- Maximum amount to veteran – $1,703
- Maximum amount to spouse – $1,094
- Maximum amount for couple – $2,019
Countable income may be reduce by using part or all of the current income to help pay for in-home care, assisted living care, board and care and nursing home care as it applies. Please contact our office or a local VA office to discuss how to properly reduce your countable income, in order to apply for the Aid and Attendance benefit.
What are the Asset Requirements for Aid and Attendance?
Net Worth (the value of your assets) also affects eligibility. VA pensions are a need based benefit, and a large net worth might affect your eligibility. All personal goods are exempt from the net worth. These goods include the home you live in, a vehicle used for the care of the claimant, and household goods and personal effects such as clothes, jewelry and furniture. Unfortunately, there is no asset limit set by law, and the determination of eligibility can be made at the discretion of a VA caseworker. As a general rule, the local VA officer I normally work with indicates that a veteran and/or his spouse can have about $20,000(although the actual amount may vary from case to case) and still qualify for said benefit. Any amount that exceeds this figure must be spent or otherwise protected before you apply for the benefit (please contact our office to discuss how to properly protect your assets if you desire to do so).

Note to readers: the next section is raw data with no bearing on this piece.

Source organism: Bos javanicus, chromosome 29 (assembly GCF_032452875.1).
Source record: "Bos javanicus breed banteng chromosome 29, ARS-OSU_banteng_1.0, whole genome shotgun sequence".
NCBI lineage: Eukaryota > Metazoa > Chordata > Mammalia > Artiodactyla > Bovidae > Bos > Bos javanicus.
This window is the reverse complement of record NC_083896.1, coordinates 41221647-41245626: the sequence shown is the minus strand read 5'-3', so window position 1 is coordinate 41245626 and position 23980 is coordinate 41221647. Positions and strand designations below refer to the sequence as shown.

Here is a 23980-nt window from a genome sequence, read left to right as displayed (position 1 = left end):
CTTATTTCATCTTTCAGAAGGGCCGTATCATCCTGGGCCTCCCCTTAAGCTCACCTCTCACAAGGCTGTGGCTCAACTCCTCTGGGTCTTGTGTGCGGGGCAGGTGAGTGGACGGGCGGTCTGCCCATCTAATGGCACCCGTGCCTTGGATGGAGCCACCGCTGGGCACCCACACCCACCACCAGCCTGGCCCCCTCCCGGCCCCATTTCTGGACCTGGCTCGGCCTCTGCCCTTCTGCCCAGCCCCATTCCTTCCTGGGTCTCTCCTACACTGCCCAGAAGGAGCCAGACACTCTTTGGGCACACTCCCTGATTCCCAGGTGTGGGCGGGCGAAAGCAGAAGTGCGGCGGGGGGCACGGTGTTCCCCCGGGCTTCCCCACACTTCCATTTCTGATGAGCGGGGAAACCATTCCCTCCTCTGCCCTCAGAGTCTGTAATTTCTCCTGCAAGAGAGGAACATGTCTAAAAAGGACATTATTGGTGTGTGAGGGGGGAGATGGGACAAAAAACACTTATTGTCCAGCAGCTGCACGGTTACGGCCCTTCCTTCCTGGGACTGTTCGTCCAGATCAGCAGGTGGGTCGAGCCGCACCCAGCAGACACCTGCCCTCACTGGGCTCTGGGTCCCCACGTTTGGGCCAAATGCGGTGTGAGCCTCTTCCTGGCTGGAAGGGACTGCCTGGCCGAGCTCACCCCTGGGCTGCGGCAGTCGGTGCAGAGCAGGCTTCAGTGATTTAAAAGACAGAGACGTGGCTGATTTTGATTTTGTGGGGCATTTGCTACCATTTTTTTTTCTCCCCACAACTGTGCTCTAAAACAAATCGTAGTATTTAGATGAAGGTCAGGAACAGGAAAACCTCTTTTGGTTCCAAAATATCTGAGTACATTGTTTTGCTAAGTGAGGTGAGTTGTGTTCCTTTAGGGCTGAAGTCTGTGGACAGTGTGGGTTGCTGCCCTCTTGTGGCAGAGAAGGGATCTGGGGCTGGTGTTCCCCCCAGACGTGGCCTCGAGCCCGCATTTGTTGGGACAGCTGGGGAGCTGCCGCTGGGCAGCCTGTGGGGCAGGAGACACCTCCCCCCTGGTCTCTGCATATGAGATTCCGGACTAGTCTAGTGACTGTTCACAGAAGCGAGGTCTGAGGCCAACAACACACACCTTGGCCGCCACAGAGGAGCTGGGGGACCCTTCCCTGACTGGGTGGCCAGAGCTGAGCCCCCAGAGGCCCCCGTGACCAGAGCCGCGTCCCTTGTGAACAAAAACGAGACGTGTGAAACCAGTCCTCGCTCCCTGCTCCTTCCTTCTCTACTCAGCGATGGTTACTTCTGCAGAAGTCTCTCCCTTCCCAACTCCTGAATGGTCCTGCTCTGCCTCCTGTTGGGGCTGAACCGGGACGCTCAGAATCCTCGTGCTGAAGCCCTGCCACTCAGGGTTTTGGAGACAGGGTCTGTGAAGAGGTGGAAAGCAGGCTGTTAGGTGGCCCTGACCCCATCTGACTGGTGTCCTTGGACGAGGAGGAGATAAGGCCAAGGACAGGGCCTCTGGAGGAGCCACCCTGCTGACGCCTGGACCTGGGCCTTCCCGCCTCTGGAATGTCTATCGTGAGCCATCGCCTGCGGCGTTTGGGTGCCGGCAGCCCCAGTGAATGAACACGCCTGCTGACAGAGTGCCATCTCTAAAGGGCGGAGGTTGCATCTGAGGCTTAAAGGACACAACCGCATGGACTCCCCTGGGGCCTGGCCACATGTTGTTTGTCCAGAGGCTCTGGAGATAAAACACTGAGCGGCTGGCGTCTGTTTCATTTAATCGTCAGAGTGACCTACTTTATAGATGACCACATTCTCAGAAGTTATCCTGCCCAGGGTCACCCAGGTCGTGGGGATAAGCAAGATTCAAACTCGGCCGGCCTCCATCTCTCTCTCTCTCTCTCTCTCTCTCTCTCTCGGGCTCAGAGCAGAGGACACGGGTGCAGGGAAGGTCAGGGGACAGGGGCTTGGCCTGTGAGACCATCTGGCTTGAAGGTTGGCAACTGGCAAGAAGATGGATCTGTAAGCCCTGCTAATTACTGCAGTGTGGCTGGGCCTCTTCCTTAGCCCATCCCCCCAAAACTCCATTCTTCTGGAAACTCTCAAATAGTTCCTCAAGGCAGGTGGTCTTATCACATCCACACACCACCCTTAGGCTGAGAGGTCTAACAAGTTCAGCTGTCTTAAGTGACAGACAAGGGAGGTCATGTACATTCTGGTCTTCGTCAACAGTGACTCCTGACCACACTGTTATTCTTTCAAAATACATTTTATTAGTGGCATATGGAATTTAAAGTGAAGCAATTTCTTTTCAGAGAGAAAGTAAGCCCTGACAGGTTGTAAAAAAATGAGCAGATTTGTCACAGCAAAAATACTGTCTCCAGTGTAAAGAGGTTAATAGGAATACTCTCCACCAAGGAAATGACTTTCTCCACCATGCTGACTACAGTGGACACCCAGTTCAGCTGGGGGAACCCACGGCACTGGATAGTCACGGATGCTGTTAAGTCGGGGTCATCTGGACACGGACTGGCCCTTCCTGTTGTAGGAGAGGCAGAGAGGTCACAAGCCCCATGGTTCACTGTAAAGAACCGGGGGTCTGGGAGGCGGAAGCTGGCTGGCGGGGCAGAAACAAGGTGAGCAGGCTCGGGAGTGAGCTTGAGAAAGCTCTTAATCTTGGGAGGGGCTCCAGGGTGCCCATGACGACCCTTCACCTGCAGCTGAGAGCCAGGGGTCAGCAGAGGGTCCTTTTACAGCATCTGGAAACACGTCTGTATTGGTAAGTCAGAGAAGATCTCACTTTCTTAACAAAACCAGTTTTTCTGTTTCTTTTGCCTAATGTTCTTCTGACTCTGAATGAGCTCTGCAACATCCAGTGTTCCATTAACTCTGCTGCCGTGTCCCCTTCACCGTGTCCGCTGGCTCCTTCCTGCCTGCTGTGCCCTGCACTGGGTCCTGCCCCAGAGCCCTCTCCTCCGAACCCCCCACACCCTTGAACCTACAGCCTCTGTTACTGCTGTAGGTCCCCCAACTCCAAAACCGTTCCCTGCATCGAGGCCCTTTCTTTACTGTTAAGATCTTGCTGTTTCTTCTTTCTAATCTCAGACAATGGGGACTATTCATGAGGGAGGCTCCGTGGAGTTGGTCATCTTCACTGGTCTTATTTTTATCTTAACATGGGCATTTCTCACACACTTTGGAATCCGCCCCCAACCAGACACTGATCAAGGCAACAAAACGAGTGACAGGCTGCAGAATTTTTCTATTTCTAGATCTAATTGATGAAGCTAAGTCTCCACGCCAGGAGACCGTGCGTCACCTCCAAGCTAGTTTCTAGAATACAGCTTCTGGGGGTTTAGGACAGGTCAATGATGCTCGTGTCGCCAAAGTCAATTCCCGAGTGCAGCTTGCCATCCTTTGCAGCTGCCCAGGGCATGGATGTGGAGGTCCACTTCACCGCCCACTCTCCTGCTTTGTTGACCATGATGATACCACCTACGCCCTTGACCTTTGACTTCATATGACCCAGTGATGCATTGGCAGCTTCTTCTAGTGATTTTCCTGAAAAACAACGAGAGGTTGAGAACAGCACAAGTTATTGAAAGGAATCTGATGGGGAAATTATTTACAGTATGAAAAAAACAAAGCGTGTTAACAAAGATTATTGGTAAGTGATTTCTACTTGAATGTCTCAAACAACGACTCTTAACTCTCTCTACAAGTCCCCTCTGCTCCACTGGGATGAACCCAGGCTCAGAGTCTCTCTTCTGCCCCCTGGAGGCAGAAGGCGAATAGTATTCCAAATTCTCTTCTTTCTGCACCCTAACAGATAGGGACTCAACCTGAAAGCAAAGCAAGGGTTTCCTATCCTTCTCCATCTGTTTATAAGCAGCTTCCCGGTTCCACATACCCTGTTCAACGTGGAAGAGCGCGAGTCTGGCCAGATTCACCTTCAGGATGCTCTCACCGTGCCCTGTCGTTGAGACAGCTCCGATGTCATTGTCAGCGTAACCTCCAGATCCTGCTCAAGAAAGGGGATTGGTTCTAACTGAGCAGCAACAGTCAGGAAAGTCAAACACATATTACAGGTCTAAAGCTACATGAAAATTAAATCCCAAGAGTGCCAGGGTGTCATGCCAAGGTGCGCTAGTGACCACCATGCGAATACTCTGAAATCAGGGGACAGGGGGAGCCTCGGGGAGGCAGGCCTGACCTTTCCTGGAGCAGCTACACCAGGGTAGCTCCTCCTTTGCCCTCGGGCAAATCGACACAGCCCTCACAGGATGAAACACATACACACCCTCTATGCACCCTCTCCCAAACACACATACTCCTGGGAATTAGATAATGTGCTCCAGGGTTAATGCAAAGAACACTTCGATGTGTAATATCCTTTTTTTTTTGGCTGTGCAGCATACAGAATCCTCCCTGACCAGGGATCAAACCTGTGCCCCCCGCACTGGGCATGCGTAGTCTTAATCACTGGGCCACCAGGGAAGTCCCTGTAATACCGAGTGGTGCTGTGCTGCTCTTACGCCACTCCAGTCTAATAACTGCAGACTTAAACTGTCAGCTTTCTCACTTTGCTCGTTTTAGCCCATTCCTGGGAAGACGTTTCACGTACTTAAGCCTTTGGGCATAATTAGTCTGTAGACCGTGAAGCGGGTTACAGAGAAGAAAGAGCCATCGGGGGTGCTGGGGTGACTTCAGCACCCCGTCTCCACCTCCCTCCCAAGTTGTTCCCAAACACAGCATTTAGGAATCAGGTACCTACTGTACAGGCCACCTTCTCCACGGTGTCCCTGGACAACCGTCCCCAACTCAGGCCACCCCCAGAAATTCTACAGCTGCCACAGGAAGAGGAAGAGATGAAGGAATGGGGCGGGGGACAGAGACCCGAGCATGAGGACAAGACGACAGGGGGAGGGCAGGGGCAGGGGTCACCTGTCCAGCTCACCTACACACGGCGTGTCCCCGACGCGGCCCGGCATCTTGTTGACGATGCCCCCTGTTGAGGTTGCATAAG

How do You Apply for Veterans Affairs Benefits?
Applying for VA pension is often complicated and may take some time. It is a good idea to keep copies of all un-reimbursed medical bills for at least twelve months. The average wait for approval is six months. However, the benefits are retroactive to the date of application.
There are several ways you can apply for non-service connected pensions:
1. You can contact our office to assist you in this matter, especially if you need to protect assets before applying for the VA benefit. PLEASE REMEMBER, if you need to protect assets in order to qualify for theVA benefit, you must do so in a manner that is allowed by the VA and by Medi-Cal (in the future), if you need to apply for long-term care benefits at a later date; because the asset protection rules to become eligible for the VA benefit are vastly different than what Medi-Cal will allow you to do and the rules for each benefit changes from year to year.
2. You can contact your LOCAL VA office.
3. You can apply online at: http://www.placer.ca.gov/Departments/Veteran.aspx ,or
4. The claimant may also contact a local Veterans Service Officer (VSO) from a veteran’s service organization in their county.